A LEAP OF FAITH
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Brian Kessler, DO | Associate Dean of Clinical Affairs
Graduate of Lake Erie College of Osteopathic Medicine ('94)
BY BILLY LIGGETT, PHOTO BY BRYAN REAGAN
Students fortunate enough to be in the charter class or even the first few classes of a new medical school go on to do great things, says Dr. Brian Kessler.
They become leaders in the profession. They become innovators of their practice.
“Up until that first class graduates and proves themselves, every student who enrolls at a new school is taking a leap of faith,” says Kessler. “It’s easier to go to an established school. It takes courage to be part of something new … to set the tone for classes to come.”
Kessler tells this to the students who’ll make up the charter class of Campbell University’s new School of Osteopathic Medicine, and he’ll tell it to next year’s class and the following year’s as well. And he firmly believes every word of it, because about 20 years ago, he was a wide-eyed risk-taker enrolling at the Lake Erie College of Osteopathic Medicine as a member of its second class.
“I think the experiences I learned going to a new school … they gave me the ability to take on challenges I normally wouldn’t have taken on,” says Kessler, Campbell’s associate dean of clinical affairs and professor.
A native of Delaware who moved to central Pennsylvania during his teens, Kessler earned a degree in biology from tiny St. Vincent College in Latrobe, Pa. After graduation, he chose to attend LECOM, a free-standing school not under any university or college umbrella. Unlike Campbell, which has built a reputation with strong professional schools over the last 25-plus years, Lake Erie was unchartered territory.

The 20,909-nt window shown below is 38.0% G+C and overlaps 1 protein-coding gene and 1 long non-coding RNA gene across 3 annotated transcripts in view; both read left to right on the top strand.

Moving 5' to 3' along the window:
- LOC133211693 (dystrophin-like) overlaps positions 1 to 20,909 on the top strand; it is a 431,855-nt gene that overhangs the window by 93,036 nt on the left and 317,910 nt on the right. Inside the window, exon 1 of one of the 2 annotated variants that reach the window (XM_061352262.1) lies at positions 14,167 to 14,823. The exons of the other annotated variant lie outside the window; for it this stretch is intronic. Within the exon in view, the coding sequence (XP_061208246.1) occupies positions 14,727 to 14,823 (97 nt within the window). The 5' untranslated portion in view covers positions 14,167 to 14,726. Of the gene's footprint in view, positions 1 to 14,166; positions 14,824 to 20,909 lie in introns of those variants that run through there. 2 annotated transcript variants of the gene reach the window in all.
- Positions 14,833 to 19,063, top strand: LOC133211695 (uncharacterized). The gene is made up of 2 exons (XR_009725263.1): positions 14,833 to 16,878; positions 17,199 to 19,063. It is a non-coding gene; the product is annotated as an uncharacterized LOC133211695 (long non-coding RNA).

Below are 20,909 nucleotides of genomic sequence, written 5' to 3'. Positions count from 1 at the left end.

“I got a lot of criticism from friends in college for choosing a new school with no reputation,” Kessler recalls. “That’s why I use the cliche, ‘leap of faith.’ I have no better way to describe it. It was close enough to home, yet far enough away, and my father helped me research it going in. Now today, LECOM is considered one of the top-tier osteopathic medical schools in the country and one of the largest med schools overall in terms of number of students.”
At LECOM, he met his wife, Ioanna, who was in the following year’s class. In his first year of residency, Kessler moved to Cleveland to be near Ioanna’s family and became a resident with Southpoint Hospital, a multi-speciality academic medical center affiliated with the Cleveland Clinic. Upon graduation, he started a clinical practice with the Cleveland Clinic and eventually transferred to University Hospitals in Cleveland. The director of medical education at UH at the time was one Dr. John Kauffman, the future founding dean at Campbell who would one day hire Kessler to help launch North Carolina’s first medical school in 35 years.
“I didn’t know Dr. Kauffman well at the time, but I’m pretty sure we had met,” Kessler says.
Kessler left UH and returned to the Cleveland Clinic Southpoint as director of medical education, and before long, Kauffman was recruiting him to join the administration at a medical school in Virginia. Kessler declined twice … the second time after bringing his family to Virginia to visit one of the towns where he was up for DME at a hospital under Kauffman.
Kessler laughs as he recalls the story of taking his wife, mother and young children to a local restaurant during the trip. His son preferred the Chick-fil-A next door, so Kessler ran over there to grab his food while his family waited and ordered. When he returned, his family was in tears.
“Keep in mind, the town was struggling economically … and the waitress comes up to my family and says, ‘You’re not from around here, are you?’” Kessler says. “They tell her no, and the waitress responds, ‘You don’t want to be here, you don’t want to live here … get out while you can.’ Needless to say, I didn’t take the job.”
Kessler and his family found no such warnings when Kauffman contacted him about Campbell a few years back. His family found North Carolina to be friendly and charming, and Kessler fell in love with Campbell instantly. The move was not only the right move for Kessler’s career, but for his family as well. Ioanna, who in 2006 was named the Ohio University College of Osteopathic Medicine Family Physician of the Year, now works with WakeMed and will be a part-time faculty member at Campbell. Their children, ages 9 and 11, are adjusting well and the family has found a home in Fuquay-Varina that they love.
Life is good for Brian Kessler and the Kessler family. And he’s ready to get this new medical school going.
“I want to make an impact on these students and their careers,” he says. “I had great role models growing up and early in my career. I want to be a positive role model, too.”